he Poisonwood Bible
by Barbara Kingsolver
I don't read novels as a rule. I don't even read the titles of them on the New York Times Bestseller List.
Why? Because I am so literal-minded and so rational that I want my information straight. I don't want someone to write about history and weave made-up characters into the plot. That, for me, makes that account of history suspect. Neither do I want to read 467 pages about fictional people just to get one crumb of an important message. I want my messages to be the straight dope; no frills.
Once in a while, however, I am persuaded to read a novel (maybe every ten years), and such was the case with The Poisonwood Bible. Recently my friend, John Blair, asked me if I had read it. Naturally I hadn't; hadn't even heard of it. But what he said intrigued me, and I picked it up in a quaint little bookstore in Boerne, while on a totally unrelated mission. No regrets!
There is a tree in Africa called poisonwood. Contact with it will produce a painful and unsightly rash which, if severe enough, can kill. Knowing this, the reader can safely assume thatThe Poisonwood Bible illustrates a similar effect of the bible on human beings (whatever the author might claim was, or was not, her intention).
The story of Poisonwood is that of a man of God, hot to trot to bring the word of God to ignorant Africans. Accompanying him on this mission are his reluctant wife and four daughters. The story of their experiences in the Belgian Congo, starting with their arrival in 1959, is told from the perspective of the wife and the four daughters. The minister says zap; he is too busy trying to bring the comfort of Jesus and His promised salvation to the natives.
Poisonwood is not only a visit into the minds of five different people, it is an adventure in Africa without having to go there, which I have never wanted to do (I have to say that my instincts were good!). It dishes up the gripping history of the Congo during the time it was freeing itself from Belgium, and reveals the despicable role that President Eisenhower and the United States played in that struggle. It made me hate Republican politicians even more than I thought I did--and that includes George Bush.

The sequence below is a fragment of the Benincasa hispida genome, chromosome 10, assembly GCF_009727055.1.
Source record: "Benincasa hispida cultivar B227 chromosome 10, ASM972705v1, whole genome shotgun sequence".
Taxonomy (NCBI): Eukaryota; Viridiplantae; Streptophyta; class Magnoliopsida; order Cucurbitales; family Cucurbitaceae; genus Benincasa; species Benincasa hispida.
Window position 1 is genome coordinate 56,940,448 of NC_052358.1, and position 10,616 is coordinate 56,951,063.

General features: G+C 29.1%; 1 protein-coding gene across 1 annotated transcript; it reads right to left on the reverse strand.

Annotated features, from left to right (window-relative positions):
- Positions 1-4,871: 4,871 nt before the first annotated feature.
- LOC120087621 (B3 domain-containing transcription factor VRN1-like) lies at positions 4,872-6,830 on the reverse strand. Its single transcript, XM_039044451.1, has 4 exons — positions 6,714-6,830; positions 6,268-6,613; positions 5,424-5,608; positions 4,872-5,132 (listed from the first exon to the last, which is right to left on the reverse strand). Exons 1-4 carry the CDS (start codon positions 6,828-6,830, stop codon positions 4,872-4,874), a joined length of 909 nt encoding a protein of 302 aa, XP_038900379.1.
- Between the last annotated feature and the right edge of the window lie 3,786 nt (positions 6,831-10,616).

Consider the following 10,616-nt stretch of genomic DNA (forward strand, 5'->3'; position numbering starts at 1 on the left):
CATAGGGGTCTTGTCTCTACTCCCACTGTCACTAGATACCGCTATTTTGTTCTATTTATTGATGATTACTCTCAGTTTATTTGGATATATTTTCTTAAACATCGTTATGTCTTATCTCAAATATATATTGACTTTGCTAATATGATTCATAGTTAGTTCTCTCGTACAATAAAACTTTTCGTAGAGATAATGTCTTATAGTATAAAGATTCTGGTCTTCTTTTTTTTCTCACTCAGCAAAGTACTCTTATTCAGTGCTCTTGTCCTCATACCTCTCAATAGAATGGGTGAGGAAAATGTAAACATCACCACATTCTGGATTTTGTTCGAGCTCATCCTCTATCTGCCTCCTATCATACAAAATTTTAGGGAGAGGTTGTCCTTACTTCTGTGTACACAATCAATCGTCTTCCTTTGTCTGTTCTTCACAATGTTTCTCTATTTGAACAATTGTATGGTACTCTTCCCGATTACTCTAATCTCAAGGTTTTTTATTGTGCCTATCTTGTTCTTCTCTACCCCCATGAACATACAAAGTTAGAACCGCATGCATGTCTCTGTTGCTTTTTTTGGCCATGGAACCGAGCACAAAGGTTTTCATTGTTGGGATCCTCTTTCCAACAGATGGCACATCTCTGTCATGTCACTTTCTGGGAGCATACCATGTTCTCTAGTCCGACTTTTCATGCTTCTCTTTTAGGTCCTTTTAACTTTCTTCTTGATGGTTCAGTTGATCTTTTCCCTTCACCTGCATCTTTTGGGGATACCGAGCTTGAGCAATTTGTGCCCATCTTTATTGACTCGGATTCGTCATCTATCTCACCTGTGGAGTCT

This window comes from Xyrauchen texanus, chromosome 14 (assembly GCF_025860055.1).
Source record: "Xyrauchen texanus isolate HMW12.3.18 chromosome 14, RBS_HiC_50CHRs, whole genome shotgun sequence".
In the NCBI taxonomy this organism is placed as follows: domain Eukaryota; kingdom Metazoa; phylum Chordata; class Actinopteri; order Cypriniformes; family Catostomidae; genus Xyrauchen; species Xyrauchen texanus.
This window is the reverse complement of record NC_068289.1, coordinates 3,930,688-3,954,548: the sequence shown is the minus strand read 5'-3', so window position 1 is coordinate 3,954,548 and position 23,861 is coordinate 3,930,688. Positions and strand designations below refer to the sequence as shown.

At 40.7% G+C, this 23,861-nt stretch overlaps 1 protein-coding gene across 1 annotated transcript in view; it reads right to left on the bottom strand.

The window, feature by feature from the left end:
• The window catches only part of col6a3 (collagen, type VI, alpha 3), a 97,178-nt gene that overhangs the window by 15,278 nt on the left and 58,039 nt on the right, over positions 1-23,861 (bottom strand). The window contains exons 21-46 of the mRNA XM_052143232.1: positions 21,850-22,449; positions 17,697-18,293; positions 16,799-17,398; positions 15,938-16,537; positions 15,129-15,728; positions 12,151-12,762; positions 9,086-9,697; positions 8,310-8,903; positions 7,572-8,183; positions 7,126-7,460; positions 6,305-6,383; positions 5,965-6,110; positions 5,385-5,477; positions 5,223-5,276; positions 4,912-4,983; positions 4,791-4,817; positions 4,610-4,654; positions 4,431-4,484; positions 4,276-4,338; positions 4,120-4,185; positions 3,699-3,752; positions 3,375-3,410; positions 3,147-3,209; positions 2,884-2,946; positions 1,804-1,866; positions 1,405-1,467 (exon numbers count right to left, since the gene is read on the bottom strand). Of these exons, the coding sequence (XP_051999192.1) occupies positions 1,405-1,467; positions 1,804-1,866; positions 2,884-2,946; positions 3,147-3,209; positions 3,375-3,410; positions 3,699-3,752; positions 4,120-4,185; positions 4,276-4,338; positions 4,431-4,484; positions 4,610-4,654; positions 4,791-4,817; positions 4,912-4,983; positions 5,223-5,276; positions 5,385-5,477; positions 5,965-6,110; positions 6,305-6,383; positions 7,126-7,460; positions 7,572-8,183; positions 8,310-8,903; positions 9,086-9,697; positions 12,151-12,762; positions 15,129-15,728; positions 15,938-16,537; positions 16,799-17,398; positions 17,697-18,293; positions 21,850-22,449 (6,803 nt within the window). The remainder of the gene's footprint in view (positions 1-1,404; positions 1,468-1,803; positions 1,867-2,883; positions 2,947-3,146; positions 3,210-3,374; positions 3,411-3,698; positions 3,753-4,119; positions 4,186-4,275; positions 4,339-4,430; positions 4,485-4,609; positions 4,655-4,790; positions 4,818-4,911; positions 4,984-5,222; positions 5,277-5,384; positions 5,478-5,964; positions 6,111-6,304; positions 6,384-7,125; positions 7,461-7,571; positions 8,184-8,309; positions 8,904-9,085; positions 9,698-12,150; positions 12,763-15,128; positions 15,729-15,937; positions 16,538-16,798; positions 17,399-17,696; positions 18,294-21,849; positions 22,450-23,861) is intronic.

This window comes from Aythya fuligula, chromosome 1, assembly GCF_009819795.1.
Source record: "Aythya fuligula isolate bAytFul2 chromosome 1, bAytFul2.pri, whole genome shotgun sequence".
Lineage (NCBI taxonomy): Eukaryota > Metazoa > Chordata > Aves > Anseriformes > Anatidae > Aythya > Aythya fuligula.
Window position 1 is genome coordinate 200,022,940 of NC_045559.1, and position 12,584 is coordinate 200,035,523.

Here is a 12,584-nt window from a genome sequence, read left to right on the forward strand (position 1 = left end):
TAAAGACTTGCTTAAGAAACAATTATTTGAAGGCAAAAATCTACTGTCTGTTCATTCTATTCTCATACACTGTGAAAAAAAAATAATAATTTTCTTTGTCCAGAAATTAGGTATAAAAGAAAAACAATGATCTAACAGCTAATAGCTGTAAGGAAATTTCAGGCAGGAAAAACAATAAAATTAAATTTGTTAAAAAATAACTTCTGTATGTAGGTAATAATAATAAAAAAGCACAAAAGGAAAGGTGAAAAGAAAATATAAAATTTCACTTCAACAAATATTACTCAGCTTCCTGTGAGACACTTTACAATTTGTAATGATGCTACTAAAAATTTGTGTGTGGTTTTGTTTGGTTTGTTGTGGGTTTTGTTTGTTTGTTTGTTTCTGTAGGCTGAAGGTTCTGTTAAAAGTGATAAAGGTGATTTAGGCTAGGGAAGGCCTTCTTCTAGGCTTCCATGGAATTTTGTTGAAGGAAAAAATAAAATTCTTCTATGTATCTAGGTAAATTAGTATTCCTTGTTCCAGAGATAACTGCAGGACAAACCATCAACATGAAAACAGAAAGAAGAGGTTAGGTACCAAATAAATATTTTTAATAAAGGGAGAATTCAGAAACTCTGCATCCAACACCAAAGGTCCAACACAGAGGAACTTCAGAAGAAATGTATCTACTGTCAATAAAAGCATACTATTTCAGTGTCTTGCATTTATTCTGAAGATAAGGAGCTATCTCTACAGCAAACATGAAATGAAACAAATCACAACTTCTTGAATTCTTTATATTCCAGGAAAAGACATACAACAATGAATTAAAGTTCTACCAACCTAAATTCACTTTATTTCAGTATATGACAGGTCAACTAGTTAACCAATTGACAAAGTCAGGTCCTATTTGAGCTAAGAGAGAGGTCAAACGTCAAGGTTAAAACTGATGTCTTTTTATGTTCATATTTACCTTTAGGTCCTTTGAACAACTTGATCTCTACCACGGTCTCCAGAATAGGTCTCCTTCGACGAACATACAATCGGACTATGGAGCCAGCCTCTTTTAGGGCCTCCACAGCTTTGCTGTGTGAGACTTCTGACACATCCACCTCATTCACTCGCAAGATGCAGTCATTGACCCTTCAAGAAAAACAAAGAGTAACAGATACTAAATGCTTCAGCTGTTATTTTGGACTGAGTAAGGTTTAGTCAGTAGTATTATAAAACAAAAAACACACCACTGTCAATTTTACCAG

The whole book is packed with drama and excitement, laced, by turns, with the witty, poignant and stinging insights and reflections of the daughters and their mother.
When the Price family reaches the Congo, the eldest daughter, Rachel, is 15. Her siblings are early-adolescent twins, and the baby of the family is five. Poisonwood follows the family past their mission period and into their individual lives for some 30 years. Rachel is a total airhead with the airs of a princess/movie star, and a vocabulary that is, well, unusual and side-splittingly funny. One of the twins thinks and writes in palindromes. This is definitely a word-lover's book, but that's just one of the bonuses.
Treat yourself to The Poisonwood Bible. I guarantee you will love it. If you don't, pick up something else along the lines of Mental Health, and How to Achieve it, or Yes, You Can Learn to Like Good Stuff!
Note: This is not a book review; it is my personal opinion of a book which I happen to think is the best novel ever written. Being so besotted with Poisonwood, I got hold of two of Kingsolver's previous works: The Bean Trees, and Pigs in Heaven. My recommendation is not to go there; she was just practicing for her masterpiece.
Catherine Fahringer is a Foundation officer and activist who lives in San Antonio, Texas.